That article of our faith is one of the basic declarations of our theology. During this great conference we have been reminded of many of the virtues set forth in that brief statement. We ought to reflect on it again and again. I wish that every family in the Church would write out that article of faith and put it on a mirror where every member of the family would see it every day. Then, whenever we might be tempted to do anything shoddy or dishonest or immoral, there would come into our minds with some force this great, all encompassing statement of the ethics of our behavior. There would be less rationalizing over some elements of our personal conduct which we try to justify with one excuse or another.

Some would have us believe that the area between good and evil is largely gray and that it is difficult to determine what is right and what is wrong. For any who so believe, I recommend this beautiful statement of Moroni found in the Book of Mormon: “For behold, the Spirit of Christ is given to every man, that he may know good from evil; wherefore, I show unto you the way to judge; for everything which inviteth to do good, and to persuade to believe in Christ, is sent forth by the power and gift of Christ; wherefore ye may know with a perfect knowledge it is of God.” (Moro. 7:16.)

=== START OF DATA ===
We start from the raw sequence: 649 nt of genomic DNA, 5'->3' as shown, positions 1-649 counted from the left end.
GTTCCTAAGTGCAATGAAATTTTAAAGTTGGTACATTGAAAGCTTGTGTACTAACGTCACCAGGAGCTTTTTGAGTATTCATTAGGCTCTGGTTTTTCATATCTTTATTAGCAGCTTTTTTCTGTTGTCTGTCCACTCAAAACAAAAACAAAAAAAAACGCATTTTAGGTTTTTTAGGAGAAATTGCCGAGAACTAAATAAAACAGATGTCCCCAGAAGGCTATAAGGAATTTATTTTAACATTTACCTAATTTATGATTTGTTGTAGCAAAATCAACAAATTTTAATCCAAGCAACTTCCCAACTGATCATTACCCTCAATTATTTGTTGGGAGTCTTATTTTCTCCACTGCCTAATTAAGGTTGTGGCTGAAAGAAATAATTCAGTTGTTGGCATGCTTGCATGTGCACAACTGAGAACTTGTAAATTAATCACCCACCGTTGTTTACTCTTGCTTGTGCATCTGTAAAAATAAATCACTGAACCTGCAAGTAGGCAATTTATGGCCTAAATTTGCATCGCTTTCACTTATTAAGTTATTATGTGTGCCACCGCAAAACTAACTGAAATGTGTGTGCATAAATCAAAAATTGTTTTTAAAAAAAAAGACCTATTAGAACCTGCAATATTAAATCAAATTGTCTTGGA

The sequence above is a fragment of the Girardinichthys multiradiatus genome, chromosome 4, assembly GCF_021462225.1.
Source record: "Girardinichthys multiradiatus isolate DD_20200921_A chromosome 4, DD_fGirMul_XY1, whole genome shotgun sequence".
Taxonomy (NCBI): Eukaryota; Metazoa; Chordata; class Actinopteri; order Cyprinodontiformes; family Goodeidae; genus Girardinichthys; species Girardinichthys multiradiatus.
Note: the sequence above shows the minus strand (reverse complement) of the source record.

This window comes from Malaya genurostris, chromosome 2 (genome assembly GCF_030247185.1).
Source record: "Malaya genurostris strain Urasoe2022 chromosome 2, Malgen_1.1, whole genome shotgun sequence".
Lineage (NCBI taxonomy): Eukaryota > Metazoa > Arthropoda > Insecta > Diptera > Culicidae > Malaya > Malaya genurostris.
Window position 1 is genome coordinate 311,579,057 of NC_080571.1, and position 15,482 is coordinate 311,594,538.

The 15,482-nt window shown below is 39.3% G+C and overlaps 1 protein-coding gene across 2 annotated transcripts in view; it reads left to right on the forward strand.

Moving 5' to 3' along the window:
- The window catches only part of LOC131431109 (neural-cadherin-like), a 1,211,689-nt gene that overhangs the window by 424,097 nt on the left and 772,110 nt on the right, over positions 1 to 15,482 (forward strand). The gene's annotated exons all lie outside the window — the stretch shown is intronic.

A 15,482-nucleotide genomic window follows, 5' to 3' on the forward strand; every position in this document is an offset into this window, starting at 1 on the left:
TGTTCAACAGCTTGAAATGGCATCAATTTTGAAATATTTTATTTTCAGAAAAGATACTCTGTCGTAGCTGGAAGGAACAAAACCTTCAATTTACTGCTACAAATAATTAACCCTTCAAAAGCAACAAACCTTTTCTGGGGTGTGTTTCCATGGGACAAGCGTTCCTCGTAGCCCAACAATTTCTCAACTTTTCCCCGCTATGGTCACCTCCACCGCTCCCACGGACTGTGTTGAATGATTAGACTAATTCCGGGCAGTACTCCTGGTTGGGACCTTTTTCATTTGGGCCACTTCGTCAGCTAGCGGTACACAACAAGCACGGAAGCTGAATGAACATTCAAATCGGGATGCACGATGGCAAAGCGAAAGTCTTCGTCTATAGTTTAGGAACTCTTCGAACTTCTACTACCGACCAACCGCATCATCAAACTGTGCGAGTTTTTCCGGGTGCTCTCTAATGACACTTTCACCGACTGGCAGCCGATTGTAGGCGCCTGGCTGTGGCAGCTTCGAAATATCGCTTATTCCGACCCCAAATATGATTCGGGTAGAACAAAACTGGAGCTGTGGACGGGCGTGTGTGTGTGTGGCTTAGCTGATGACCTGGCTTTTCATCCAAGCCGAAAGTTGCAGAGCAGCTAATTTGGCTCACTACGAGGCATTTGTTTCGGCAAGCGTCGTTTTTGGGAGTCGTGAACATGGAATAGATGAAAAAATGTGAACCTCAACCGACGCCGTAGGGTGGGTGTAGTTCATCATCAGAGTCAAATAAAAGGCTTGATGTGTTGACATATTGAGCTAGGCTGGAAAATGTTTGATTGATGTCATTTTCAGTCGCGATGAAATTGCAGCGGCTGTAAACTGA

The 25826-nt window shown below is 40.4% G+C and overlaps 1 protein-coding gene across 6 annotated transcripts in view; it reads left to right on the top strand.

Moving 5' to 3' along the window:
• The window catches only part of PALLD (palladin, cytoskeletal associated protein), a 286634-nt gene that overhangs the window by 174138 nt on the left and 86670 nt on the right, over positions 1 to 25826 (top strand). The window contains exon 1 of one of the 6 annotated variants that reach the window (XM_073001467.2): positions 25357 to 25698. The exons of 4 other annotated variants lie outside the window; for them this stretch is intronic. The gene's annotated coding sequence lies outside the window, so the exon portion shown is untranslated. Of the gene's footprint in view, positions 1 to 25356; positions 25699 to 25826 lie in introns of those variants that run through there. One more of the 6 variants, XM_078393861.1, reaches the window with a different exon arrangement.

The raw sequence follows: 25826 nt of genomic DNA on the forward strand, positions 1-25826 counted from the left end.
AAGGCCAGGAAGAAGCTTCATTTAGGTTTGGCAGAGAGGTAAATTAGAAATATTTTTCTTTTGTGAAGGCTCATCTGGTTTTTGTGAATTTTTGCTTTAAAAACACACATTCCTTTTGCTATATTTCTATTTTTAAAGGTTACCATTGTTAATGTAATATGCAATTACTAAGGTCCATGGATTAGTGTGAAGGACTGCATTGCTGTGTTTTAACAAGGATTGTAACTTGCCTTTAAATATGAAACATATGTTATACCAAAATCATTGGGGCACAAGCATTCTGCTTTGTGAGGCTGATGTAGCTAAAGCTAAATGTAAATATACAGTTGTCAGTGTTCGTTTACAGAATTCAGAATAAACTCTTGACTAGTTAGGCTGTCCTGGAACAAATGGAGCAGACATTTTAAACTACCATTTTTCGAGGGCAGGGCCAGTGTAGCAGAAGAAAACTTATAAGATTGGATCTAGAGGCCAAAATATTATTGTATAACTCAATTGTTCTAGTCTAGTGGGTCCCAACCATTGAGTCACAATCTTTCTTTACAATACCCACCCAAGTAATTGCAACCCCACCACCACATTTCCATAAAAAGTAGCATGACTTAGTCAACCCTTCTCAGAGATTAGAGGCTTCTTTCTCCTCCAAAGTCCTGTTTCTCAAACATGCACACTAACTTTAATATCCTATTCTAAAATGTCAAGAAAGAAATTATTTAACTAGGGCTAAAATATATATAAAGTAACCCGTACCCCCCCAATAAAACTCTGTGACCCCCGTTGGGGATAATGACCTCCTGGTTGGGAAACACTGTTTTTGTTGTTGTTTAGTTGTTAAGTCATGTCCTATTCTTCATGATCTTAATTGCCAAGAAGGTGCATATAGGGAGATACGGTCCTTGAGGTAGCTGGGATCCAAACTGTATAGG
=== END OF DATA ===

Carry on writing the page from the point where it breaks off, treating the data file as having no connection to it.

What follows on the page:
Let us establish in our lives the habit of reading those things which will strengthen our faith in the Lord Jesus Christ, the Savior of the world. He is the pivotal figure of our theology and our faith. Every Latter-day Saint has the responsibility to know for himself or herself with a certainty beyond doubt that Jesus is the resurrected, living Son of the living God. The Brethren of the Council of the Twelve are advocating that we read a chapter a day of the Gospels—that is, Matthew, Mark, Luke, and John in the Bible; and Third Nephi in the Book of Mormon, particularly beginning with the eleventh chapter of Third Nephi where is found the account of Christ’s visit among the Nephites in this hemisphere. I should like to endorse this program and commend it to you and urge you to follow it.